In 2006, former KGB agent Alexander Litvinenko — who is said to have defected in order to join MI6 — died painfully of the radioactive isotope polonium 210 placed in his tea in London after a meeting with two Russian security agents. Litvinenko lingered for three weeks, cadaverous and having lost his hair. On his deathbed, he blamed Russian president Vladimir Putin for ordering his assassination:
You may succeed in silencing me, but that silence comes at a price. You may succeed in silencing one man, but the howl of protest from around the world will reverberate, Mr. Putin, in your ears for the rest of your life.
A bombshell British inquiry, released today, says the dying man’s declaration is correct.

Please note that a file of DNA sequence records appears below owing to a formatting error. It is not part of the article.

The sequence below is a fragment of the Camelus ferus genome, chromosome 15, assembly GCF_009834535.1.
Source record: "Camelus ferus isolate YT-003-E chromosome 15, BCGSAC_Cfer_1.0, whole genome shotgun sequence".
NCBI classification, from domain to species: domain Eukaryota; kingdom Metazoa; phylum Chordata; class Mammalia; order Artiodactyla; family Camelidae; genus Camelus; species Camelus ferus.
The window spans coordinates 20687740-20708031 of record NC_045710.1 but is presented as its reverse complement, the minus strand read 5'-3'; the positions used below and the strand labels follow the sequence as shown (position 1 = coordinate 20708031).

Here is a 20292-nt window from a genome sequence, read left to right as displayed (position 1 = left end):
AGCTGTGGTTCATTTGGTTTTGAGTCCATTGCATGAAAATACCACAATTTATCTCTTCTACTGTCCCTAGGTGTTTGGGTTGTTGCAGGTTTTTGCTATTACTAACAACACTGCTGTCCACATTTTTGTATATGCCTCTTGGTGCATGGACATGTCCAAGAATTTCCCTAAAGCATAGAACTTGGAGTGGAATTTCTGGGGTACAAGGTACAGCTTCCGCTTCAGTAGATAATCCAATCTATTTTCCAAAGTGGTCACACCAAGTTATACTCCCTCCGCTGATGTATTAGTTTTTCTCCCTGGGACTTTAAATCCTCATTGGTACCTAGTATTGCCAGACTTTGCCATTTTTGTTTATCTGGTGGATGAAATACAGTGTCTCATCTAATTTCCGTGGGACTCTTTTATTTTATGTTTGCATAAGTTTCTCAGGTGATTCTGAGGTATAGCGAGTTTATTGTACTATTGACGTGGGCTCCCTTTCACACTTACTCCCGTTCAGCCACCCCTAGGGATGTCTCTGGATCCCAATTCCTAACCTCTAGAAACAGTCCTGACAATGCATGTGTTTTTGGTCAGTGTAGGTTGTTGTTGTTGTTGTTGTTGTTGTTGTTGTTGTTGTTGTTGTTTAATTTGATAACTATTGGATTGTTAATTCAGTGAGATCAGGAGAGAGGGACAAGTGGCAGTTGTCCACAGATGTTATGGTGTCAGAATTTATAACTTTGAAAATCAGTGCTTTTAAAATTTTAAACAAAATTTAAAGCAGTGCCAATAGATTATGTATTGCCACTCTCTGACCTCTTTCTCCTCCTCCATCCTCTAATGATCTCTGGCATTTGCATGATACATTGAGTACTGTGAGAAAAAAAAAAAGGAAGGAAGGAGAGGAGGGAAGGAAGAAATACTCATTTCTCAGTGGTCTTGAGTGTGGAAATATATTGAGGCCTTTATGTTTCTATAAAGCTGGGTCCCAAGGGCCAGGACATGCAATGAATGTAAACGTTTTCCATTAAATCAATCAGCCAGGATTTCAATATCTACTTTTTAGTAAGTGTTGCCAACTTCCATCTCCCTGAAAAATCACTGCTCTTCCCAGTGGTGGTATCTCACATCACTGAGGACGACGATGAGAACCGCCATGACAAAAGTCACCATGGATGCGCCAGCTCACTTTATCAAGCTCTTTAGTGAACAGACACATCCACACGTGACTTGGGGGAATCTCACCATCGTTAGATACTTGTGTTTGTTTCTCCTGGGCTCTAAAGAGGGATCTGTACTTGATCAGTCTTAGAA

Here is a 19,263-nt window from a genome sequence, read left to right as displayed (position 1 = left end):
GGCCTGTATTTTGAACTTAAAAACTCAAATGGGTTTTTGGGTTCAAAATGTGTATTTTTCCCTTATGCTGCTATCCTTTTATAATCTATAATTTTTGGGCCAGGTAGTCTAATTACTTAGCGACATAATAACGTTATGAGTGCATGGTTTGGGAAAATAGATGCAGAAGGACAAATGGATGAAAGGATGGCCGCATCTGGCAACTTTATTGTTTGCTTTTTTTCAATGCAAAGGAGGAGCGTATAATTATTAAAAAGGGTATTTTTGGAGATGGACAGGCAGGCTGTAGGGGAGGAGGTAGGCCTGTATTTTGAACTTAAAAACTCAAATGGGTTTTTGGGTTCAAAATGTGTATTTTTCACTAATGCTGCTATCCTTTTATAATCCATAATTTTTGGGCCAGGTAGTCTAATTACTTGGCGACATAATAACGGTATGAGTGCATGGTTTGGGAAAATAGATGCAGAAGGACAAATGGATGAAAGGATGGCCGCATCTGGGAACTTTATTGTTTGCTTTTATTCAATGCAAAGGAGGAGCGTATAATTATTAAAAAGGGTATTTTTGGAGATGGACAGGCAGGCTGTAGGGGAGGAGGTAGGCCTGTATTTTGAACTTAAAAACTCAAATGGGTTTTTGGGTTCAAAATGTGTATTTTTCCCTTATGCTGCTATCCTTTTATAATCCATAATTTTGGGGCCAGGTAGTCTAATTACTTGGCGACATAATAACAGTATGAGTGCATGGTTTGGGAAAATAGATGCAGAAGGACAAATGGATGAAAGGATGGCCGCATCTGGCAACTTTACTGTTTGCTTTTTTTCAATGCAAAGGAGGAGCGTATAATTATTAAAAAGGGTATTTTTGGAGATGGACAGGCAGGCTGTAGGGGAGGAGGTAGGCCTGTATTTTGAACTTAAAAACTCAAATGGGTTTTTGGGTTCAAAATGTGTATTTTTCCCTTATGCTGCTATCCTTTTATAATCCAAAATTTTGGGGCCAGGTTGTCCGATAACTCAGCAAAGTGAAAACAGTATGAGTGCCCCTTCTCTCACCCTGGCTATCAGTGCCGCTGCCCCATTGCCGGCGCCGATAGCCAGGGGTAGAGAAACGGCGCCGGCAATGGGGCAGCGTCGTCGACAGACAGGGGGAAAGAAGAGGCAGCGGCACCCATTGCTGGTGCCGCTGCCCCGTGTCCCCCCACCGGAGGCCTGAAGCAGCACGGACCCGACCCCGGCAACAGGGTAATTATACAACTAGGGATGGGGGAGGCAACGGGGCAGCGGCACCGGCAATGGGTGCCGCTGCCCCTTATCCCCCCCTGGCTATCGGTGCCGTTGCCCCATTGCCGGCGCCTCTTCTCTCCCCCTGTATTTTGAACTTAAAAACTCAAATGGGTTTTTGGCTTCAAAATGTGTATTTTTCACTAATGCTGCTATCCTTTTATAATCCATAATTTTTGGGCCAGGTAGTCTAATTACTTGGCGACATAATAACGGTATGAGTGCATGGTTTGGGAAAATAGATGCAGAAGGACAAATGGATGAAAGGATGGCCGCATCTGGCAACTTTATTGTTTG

The report, overseen by senior judge Robert Owen, alleges that Litvinenko was poisoned by agents of Russia’s Federal Security Service (FSB), the principal heir to the Soviet-era KGB, on Putin’s order. The agents, Andrei Lugovoi and Dmitry Kovtun, have denied the charges.
Moscow is not pleased. Putin’s spokesman, Dmitry Peskov, said the report will “poison” Russia’s relationship with Britain. The Kremlin’s ambassador to Britain, Alexander Yakovenko, claimed he presented seven official complaints, listed on the embassy’s website, to the British government in person. Among other things, Yakovenko said that the investigation was “a blatant provocation of the British authorities,” and claimed its findings cannot be believed, as they were arrived at in secret.
“For us it is absolutely unacceptable that the report concludes [that] the Russian state was in any way involved in the death of Mr. Litvinenko on British soil,” he said.
But if Putin ordered Litvinenko killed, it wouldn’t be the first time, CNN reported. The news station listed eight other Putin critics who have died or been jailed after publicly criticizing the Russian president.